I also love Rule 12 - "The correct number of bikes to own is n+1."
While the minimum number of bikes one should own is three, the correct number is n+1, where n is the number of bikes currently owned. This equation may also be re-written as s-1, where s is the number of bikes owned that would result in separation from your partner.
Although, in my case, you could replace the word "bikes" in the previous paragraph with "board games".
In a recent interview with The Nerdist podcast, J.J. Abrams (who, incidentally, comes across as an incredibly friendly and yet completely joyless person) suggested that cinemas wouldn't suffer the same level of decline as traditional book and record shops. His reasoning? He reckons the experience of going to the cinema can't be properly reproduced, even by the most tricked-out and elaborate TV and surround-sound setups. For him, the collective experience of watching a film in the dark with a group of strangers is so singular that it will always have a place in our lives.
I'm not sure I buy it. This year alone, I had two wildly differing experiences at the cinema that make me question what he's saying.
First, there was Rise of the Planet of the Apes. At the dramatic high-point point of the movie, the moment at which -- spoiler alert! -- an ape speaks for the first time, the audience started tittering. This is supposed to be a powerful scene, but let's face it: it's a fucking ape talking, so it's also a little silly. I don't really blame the audience for laughing. At the same time, this didn't stop it from completely breaking the illusion and tearing me out of the film. It made me feel stupid for having been so caught up in the movie that I was fully buying it before the laughter made me realise I was invested in a fucking ape talking. If I'm honest, I still resent that audience for doing that to me. If I had been watching it at home, I'd probably have fonder memories of that film.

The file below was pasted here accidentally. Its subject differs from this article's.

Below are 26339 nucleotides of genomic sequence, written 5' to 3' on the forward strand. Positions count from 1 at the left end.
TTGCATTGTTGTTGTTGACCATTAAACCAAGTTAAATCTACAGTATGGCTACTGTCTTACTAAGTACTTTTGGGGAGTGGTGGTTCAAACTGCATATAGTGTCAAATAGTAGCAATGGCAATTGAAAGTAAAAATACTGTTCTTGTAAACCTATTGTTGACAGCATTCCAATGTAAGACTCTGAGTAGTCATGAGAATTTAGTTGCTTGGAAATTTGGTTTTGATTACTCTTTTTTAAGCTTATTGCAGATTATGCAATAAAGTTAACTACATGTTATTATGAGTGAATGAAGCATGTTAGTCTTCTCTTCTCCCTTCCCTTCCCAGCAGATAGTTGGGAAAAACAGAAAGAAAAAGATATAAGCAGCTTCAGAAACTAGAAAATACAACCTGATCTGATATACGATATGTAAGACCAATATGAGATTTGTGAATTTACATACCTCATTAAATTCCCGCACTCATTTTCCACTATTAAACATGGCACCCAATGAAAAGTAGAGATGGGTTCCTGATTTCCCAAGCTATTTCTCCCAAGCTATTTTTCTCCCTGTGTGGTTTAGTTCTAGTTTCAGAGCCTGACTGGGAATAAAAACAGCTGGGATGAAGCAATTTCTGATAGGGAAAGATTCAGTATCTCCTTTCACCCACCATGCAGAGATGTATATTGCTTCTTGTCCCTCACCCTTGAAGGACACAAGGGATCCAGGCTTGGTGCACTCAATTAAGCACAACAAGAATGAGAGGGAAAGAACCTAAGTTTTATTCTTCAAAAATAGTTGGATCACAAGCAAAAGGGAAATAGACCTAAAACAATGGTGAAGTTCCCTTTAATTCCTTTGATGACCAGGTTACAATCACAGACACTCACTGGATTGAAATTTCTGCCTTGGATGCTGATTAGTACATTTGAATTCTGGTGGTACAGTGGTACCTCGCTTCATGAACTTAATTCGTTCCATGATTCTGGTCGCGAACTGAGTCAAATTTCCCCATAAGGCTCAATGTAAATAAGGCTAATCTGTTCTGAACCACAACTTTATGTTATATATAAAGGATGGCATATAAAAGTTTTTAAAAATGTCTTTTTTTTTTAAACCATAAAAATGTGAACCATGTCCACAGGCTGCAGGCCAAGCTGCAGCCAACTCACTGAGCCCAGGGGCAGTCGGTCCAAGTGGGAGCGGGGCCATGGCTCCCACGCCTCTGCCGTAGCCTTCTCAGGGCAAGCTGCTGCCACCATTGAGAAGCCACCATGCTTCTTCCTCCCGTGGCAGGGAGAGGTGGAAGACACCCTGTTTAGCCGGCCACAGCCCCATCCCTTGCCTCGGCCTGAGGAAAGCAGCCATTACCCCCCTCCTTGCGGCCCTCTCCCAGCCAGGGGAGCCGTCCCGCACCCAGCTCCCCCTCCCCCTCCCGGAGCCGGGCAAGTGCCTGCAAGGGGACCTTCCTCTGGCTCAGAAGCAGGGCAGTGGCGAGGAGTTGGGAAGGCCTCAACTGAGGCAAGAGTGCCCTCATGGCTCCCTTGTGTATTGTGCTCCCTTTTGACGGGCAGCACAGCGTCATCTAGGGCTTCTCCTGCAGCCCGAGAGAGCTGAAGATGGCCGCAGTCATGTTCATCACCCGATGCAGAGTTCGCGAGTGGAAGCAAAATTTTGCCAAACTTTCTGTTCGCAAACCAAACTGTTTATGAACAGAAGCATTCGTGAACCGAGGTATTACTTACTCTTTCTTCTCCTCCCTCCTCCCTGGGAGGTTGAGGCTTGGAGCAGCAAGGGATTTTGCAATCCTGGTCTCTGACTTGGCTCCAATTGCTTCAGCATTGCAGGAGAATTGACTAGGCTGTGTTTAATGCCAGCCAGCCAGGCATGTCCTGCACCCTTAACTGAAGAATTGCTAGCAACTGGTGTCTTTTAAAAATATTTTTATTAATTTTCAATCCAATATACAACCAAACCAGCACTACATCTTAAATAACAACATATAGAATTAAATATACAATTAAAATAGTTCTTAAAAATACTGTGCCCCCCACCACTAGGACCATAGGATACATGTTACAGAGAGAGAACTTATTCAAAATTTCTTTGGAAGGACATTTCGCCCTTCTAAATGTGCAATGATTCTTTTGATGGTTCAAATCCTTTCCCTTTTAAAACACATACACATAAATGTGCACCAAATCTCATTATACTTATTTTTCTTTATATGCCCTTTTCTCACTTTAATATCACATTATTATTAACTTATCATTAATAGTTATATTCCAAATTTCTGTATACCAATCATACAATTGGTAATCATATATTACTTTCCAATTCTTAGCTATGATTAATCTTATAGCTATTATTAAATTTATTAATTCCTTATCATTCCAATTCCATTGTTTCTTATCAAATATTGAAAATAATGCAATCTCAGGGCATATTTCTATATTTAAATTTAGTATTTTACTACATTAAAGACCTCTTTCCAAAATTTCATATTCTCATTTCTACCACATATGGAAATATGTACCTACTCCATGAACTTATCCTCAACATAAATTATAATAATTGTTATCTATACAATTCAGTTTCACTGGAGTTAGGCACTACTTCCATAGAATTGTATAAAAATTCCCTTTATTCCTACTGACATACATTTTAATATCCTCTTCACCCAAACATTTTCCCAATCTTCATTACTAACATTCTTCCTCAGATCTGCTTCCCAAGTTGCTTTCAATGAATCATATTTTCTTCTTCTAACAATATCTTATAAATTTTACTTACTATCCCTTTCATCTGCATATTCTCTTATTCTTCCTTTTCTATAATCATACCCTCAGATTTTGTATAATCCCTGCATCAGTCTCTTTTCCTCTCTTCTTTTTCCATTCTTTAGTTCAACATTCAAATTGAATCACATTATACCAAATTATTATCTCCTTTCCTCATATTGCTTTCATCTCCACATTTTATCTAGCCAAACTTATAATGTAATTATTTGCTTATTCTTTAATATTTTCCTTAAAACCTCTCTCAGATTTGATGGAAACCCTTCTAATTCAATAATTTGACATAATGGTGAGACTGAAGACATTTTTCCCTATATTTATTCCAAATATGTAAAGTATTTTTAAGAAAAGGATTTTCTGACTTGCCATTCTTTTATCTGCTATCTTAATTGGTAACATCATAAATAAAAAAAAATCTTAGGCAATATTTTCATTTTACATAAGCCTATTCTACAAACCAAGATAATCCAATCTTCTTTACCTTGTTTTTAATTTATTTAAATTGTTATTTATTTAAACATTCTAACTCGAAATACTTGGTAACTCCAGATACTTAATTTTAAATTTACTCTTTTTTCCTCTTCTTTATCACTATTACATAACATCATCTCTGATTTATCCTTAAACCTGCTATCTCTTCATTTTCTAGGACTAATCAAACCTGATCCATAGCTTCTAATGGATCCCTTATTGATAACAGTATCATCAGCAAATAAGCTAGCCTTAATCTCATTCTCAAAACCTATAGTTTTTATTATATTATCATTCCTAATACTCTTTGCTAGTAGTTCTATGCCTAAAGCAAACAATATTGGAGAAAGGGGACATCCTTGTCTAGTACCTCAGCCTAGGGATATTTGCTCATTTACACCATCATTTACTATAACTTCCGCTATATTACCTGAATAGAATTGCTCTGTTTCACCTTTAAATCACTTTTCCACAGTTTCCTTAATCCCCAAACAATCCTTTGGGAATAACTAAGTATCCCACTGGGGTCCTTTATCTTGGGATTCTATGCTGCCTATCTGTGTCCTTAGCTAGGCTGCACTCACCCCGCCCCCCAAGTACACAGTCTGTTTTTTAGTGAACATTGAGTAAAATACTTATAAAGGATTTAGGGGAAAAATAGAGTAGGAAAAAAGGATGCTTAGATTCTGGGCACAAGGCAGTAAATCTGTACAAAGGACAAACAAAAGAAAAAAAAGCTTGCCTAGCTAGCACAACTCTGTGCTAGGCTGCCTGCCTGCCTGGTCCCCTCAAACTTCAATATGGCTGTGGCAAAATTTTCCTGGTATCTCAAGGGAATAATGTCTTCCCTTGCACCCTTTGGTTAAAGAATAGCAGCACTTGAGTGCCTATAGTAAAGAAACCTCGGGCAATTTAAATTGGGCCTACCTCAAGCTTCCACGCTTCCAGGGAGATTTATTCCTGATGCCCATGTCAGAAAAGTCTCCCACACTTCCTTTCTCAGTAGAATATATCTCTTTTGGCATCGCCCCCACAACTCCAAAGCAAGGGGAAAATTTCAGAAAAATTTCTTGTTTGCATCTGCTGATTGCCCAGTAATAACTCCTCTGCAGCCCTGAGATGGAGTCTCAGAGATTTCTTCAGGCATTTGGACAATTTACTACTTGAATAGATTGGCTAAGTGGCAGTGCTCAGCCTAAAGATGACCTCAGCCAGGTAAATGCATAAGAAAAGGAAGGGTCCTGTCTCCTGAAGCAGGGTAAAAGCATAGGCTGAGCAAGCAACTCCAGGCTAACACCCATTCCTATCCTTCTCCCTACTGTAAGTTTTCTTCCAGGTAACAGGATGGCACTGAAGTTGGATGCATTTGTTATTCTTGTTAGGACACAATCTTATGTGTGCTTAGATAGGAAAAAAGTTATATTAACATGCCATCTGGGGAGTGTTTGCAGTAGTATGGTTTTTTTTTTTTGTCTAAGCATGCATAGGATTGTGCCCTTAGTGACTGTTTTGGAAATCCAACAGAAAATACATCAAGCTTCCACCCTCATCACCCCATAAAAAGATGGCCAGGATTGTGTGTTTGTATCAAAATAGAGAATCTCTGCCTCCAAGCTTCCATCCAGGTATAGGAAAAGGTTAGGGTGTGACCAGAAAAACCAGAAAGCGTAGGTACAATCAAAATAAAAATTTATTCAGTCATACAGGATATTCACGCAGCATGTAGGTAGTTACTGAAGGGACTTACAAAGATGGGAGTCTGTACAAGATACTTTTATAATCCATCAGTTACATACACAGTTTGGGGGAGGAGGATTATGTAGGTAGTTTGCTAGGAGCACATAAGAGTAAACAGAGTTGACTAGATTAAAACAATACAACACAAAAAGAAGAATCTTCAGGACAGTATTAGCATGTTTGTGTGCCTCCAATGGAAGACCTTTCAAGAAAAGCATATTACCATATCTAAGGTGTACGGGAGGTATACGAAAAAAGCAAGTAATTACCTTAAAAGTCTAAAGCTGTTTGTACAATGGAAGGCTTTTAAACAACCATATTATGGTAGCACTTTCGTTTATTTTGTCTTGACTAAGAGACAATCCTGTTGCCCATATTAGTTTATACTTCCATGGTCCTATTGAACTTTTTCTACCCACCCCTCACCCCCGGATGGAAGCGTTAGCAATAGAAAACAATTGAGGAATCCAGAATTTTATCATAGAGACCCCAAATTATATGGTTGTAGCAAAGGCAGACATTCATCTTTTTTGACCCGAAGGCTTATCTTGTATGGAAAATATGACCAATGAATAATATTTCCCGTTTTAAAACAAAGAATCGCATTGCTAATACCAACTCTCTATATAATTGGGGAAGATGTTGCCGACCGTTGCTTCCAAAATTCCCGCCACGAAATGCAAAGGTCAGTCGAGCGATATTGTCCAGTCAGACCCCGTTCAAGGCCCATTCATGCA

A few weeks later, I went along to Melancholia, an incredibly powerful movie that I still haven't fully processed, even months after seeing it. For the most part, this is a small, personal film. It's a glimpse at someone suffering from depression. The film feels so voyeuristic that projecting it twenty feet tall seems sort of wrong. Maybe that's also part of the 'message' of that film (haven't worked this out yet - like I said, still processing it). But the film is book-ended by beautiful shots that completely justify being shown on a huge screen, and where the soundtrack deserves an amazing sound-system. The bombastic final shot deserves to be experienced as part of an audience, as people start looking around at each other, slightly dazed and giving each other a full-on Keanu "Whoa". For me, the ending makes me incredibly happy, almost boastful, that I saw that film in the cinema. No matter what way you cut it, it just wouldn't have been the same at home. In fact, I think the whole film will be less powerful outside of the cinema.